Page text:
Indiana Senator Dan Coats (R-Ind.) introduced a bill Friday to give the Department of Veterans Affairs authority to remove criminals from national cemeteries.
The Alicia Dawn Koehl Respect for National Cemeteries Act would give the VA authority to exhume the remains of Michael LeShawn Anderson, a veteran who shot and killed Indianapolis resident Alicia Dawn Koehl last year before committing suicide.
Upon learning that Anderson was buried at Fort Custer National Cemetery in Michigan, Koehl’s family requested that the VA disinter his remains.
“This legislation will give the VA the authority to resolve this unacceptable mistake and help provide the Koehl family with a sense of peace and closure,” Coats said in a statement. “The victims and family members of this tragic shooting have suffered enough and deserve to have their request met.”
Federal law prohibits persons who have “committed a Federal or State capital crime but were unavailable for trial due to death” from being given the honor of a burial in a national cemetery.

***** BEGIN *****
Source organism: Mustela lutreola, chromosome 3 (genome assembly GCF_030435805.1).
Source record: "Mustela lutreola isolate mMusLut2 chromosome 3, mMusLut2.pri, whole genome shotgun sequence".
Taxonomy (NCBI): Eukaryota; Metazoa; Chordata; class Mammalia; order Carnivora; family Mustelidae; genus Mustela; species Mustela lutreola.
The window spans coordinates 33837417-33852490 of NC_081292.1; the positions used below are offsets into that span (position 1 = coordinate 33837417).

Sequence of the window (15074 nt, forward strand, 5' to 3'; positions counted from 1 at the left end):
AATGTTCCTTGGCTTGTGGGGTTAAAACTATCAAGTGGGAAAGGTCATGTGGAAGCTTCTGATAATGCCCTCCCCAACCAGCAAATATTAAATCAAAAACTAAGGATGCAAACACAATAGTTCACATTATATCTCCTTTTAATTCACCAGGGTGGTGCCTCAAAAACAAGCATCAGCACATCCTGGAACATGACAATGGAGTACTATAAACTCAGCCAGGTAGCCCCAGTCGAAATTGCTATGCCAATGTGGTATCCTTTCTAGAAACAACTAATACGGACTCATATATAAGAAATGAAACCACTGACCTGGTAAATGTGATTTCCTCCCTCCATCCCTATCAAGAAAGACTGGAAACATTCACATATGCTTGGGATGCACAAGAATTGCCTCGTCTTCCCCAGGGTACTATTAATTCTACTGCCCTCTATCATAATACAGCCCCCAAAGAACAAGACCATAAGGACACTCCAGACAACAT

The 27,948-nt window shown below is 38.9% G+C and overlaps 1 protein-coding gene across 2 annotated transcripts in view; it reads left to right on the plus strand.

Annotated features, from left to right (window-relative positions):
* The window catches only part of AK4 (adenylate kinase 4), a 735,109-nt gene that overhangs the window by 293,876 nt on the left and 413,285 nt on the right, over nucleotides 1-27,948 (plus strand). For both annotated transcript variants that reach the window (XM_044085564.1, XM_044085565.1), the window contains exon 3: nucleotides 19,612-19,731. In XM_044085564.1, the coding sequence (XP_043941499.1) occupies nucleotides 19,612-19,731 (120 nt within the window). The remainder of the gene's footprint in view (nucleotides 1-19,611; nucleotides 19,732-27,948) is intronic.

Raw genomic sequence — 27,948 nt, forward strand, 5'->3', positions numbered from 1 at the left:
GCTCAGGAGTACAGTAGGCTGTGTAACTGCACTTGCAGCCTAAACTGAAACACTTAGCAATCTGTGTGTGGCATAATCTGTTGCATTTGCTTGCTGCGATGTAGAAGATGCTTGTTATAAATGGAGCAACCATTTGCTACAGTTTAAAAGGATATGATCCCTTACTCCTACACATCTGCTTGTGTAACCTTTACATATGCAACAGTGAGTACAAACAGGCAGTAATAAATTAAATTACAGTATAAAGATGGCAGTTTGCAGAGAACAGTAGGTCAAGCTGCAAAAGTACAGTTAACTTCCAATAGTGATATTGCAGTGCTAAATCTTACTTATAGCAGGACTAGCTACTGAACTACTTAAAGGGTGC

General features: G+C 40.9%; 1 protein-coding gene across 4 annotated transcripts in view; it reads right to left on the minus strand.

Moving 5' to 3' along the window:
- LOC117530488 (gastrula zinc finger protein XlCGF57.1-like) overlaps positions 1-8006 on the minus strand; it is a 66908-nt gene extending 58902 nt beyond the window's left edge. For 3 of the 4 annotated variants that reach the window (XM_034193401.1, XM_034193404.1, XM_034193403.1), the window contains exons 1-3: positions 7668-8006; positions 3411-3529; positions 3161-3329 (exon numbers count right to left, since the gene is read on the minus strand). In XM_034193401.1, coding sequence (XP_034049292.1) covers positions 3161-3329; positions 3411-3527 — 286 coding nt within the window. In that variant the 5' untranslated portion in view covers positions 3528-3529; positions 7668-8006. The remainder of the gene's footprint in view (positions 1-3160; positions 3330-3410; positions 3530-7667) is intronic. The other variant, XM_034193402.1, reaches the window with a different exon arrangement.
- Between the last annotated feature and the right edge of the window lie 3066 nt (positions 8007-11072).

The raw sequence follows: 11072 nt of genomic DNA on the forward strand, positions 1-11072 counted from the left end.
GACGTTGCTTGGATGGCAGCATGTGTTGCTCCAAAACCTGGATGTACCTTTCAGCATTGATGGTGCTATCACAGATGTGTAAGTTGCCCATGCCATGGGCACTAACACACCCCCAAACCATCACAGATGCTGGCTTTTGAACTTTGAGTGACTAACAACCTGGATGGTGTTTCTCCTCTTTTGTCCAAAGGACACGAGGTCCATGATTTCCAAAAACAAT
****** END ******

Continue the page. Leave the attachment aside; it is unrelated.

While current law restricts the VA from granting military honors and a burial in a national cemetery to someone who has committed such a crime, the department claims it does not have the authority to exhume the remains if an ineligible veteran was buried mistakenly in one of their cemeteries.
The legislation is cosponsored by Coats’ fellow Indiana Senator Joe Donnelly (D-Ind.) and ranking member of the Senate Committee on Veterans Affairs, Senator Richard Burr (R-N.C.).
“We must preserve the honor of being buried in a veterans’ cemetery,” Donnelly said in a statement.
On May 30, 2012, Anderson went on a shooting spree at an Indianapolis apartment complex, injuring three people and taking the life of Koehl, a wife and mother of two. Anderson turned the gun on himself as police were arriving on the scene.